Smart Museum’s Objects & Voices: A Collection of Stories

The Smart Museum’s current exhibition is a culmination of 40 years of the University of Chicago’s faculty, students, and alumni’s ambitions to construct an intellectual and concrete artistic entity that allows patrons to observe and contemplate the world through an inquisitive eye of the natural and imaginary world of art.

Objects & Voices: A Collection of Stories runs through June 21 and features 17 mini self-galleries under one large exhibition. The “objects” are the physical interests while the “voices” are the inner soliloquies of the curator’s mind through thematic representations of their passions, loves, and life’s work.

1096The melange of artists and curators for this exhibition has a wide range of themes from war sketches in “War Portfolios in Teaching” to treasured pieces of the Arts and Crafts movement in “Interaction: British and American Modernist Design.” Many exhibitions in any type of museum try to focus on the objective stance of a subject; here the curators’ subjectivity to each of their themes lends the visitor the experience of participation in museum planning. The visitor has the opportunity to meet past and present staff, the works which have shaped their careers, as well as the many “objects” are owned by the university or the museum itself. Ever wanted to poke around in the mind of your professor or artist, see them tick? Here’s your chance.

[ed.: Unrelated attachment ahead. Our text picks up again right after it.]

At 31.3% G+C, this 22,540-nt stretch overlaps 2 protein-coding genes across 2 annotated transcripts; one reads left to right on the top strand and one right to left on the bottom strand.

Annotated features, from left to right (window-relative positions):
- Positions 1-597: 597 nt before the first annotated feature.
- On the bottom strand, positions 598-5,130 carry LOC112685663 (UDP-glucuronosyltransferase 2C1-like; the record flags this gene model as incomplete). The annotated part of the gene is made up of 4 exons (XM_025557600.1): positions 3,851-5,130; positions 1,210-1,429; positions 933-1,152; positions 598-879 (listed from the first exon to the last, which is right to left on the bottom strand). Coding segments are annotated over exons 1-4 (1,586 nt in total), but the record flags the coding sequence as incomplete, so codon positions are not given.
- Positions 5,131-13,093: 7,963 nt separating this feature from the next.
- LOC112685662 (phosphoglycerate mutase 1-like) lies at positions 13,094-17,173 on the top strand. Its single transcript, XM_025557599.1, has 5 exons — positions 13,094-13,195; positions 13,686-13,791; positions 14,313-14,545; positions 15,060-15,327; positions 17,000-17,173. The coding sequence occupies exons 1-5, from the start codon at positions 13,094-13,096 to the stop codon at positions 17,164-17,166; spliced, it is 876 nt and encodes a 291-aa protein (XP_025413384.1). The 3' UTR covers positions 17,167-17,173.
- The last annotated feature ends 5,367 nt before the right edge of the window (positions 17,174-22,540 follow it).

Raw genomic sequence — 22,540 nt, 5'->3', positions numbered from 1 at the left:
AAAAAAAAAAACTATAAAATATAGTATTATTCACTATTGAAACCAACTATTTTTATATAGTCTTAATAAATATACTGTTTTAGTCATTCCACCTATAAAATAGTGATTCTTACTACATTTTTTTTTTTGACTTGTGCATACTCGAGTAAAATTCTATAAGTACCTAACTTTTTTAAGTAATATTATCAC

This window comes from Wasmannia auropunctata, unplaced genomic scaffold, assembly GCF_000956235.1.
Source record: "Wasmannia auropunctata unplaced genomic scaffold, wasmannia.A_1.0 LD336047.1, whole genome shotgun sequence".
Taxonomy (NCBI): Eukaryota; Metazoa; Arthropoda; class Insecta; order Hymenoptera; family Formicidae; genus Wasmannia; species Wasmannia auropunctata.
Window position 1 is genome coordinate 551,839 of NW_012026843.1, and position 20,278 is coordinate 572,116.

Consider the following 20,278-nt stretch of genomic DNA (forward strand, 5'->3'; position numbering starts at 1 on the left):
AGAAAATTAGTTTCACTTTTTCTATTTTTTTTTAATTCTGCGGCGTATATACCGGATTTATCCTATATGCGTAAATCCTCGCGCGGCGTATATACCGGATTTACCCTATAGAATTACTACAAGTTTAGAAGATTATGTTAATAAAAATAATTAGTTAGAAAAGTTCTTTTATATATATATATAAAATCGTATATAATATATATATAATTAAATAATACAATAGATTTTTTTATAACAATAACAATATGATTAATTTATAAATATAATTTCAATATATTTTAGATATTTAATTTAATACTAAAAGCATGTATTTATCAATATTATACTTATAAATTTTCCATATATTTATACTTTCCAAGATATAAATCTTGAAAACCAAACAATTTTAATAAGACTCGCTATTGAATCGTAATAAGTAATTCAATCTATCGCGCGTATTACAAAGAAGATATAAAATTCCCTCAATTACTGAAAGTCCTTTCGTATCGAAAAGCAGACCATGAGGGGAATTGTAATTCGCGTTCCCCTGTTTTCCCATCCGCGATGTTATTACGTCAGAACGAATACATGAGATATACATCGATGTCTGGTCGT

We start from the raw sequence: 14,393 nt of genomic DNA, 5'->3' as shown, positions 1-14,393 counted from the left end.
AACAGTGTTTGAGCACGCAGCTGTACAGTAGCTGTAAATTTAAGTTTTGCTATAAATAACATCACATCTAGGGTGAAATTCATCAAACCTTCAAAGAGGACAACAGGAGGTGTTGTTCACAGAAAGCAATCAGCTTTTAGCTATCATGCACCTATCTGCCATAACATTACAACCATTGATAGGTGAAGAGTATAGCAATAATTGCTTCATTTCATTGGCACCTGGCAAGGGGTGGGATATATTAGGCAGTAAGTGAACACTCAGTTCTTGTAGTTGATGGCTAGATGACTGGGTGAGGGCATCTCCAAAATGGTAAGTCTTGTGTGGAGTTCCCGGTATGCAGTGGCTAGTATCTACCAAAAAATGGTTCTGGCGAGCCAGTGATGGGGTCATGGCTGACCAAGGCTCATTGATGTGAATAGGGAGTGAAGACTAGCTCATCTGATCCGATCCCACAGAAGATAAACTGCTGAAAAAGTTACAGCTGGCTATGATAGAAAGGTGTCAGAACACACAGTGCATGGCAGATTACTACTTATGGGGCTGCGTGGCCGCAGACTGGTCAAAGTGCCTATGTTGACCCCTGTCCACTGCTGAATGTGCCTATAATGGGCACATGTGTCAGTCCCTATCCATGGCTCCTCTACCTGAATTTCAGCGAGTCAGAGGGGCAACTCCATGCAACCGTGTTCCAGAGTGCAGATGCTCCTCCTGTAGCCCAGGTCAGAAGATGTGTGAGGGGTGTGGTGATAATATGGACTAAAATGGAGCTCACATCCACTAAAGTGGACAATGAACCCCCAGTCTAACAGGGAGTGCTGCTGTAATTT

The exhibition itself has no start or end point, pick a gallery, pick a room, or pick an art work. Explore, peruse, and wonder, that is your job, as it is at every exhibition. This one may or not strike a memory or emotion. As for myself, in “War Portfolios in Teaching,” I was reminded of walking the beach at Normandy or in “Fragments of the Medieval Past,” I relived my night in Saint Mark’s Basilica watching the lights slowly raise and the gold on the ceiling illuminate the entire place. Don’t seek out or search for you invocation of memories; it will all be present in your mind’s eye soon enough.1095

Be sure to listen to the curator’s “voices.” In “Mark Rothko: From Nature to Abstraction” curator, Russell Bowman, former director of the Milwaukee Art Museum recalls his time at the Smart Museum and how one piece set the direction for his career.

The Smart Museum is not as large as the Art Institute or even the Museum of Contemporary Art, but this exhibition is a hidden gem in the south side of Chicago and not to be missed. The “Last Days Are Coming” be sure not to miss this exhibition!

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